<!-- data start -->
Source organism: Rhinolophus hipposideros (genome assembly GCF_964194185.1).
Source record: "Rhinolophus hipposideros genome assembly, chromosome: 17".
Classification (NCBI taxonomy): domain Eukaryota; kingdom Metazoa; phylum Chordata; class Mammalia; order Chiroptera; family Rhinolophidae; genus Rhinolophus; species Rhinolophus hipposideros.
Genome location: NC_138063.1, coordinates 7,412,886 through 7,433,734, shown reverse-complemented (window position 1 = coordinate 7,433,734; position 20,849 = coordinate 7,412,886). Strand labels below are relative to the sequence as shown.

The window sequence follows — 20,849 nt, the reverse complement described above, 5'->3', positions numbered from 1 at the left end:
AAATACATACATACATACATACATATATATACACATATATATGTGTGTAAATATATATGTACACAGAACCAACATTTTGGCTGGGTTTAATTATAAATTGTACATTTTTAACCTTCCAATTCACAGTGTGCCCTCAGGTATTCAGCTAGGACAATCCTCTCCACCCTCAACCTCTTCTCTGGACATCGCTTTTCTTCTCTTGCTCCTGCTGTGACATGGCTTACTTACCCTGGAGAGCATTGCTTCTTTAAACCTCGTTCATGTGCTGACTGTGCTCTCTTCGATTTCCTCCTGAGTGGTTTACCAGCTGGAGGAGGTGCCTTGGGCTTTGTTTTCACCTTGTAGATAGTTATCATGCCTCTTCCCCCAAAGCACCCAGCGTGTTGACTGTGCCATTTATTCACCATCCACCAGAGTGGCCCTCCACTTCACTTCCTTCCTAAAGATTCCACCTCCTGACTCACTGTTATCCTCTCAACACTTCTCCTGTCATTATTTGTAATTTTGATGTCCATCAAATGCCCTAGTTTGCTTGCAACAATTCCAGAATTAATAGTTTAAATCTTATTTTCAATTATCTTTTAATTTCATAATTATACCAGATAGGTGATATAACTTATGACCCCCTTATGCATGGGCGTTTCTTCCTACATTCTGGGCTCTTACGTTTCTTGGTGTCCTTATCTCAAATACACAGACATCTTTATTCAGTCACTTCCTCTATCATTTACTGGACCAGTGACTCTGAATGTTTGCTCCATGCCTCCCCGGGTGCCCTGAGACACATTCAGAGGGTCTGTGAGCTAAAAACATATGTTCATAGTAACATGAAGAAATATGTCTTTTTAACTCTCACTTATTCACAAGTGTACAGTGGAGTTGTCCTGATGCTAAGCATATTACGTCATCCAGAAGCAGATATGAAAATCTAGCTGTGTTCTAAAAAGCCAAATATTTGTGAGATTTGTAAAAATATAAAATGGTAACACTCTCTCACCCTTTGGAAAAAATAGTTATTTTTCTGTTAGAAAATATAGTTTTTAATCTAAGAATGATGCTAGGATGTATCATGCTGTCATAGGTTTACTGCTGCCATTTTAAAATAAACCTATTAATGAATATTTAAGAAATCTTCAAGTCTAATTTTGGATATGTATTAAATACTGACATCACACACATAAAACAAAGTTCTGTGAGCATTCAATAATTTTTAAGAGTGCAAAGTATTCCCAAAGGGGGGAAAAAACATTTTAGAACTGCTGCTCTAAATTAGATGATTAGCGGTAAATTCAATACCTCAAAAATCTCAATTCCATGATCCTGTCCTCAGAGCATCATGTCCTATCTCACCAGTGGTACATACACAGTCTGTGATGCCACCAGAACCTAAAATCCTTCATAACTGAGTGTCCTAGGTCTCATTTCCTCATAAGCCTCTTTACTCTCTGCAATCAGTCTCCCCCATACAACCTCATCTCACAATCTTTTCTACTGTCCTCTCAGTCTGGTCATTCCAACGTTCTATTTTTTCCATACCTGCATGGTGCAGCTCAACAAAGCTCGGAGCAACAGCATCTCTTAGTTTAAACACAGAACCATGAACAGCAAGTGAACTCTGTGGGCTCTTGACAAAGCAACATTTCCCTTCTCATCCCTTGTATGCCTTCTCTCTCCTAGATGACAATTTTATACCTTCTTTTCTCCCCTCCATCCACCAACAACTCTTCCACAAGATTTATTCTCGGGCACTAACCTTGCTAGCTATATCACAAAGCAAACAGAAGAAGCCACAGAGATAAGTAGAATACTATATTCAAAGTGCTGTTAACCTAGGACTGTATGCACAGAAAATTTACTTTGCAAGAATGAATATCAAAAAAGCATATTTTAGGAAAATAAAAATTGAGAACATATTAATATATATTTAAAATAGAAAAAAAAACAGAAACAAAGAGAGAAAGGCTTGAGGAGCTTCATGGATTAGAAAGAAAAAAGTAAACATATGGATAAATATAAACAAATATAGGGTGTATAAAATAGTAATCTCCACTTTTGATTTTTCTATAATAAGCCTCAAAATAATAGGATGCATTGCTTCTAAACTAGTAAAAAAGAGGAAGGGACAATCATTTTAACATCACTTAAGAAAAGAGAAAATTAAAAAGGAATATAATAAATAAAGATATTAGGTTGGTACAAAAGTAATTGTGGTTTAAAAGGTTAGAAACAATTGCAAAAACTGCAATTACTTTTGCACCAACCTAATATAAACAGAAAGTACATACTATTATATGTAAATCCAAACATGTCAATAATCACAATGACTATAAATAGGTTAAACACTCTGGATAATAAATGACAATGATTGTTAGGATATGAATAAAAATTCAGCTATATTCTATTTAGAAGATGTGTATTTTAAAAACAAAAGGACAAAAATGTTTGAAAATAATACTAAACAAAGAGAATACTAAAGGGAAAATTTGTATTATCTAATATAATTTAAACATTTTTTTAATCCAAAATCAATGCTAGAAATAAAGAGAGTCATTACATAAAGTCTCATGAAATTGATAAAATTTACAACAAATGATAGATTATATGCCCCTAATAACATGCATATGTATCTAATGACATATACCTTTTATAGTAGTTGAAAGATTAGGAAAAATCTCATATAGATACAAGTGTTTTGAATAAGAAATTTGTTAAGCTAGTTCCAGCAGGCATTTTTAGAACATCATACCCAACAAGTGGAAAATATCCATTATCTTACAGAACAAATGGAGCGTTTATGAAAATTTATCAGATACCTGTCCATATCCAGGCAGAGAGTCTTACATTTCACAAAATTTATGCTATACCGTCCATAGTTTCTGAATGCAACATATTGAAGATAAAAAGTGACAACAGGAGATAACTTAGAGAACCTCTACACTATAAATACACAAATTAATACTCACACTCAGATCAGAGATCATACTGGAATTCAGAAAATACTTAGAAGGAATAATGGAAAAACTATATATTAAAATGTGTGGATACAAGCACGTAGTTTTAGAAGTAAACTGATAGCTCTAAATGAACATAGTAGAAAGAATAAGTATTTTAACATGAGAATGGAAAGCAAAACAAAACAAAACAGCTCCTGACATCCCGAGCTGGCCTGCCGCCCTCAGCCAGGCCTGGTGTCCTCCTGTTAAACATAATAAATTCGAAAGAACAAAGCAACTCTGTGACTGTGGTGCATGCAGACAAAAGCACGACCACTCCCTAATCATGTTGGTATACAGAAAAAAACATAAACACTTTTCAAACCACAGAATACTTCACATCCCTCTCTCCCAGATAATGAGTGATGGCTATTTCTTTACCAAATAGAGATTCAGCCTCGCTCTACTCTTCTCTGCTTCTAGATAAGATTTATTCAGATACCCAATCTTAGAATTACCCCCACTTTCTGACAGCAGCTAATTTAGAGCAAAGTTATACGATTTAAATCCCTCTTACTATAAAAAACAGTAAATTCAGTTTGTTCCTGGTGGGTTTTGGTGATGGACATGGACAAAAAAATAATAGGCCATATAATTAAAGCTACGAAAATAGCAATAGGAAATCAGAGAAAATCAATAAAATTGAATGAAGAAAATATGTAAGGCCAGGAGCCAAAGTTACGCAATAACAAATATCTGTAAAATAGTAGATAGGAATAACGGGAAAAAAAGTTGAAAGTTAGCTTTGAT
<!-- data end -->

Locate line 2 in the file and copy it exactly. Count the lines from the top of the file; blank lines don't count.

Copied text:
Source record: "Rhinolophus hipposideros genome assembly, chromosome: 17".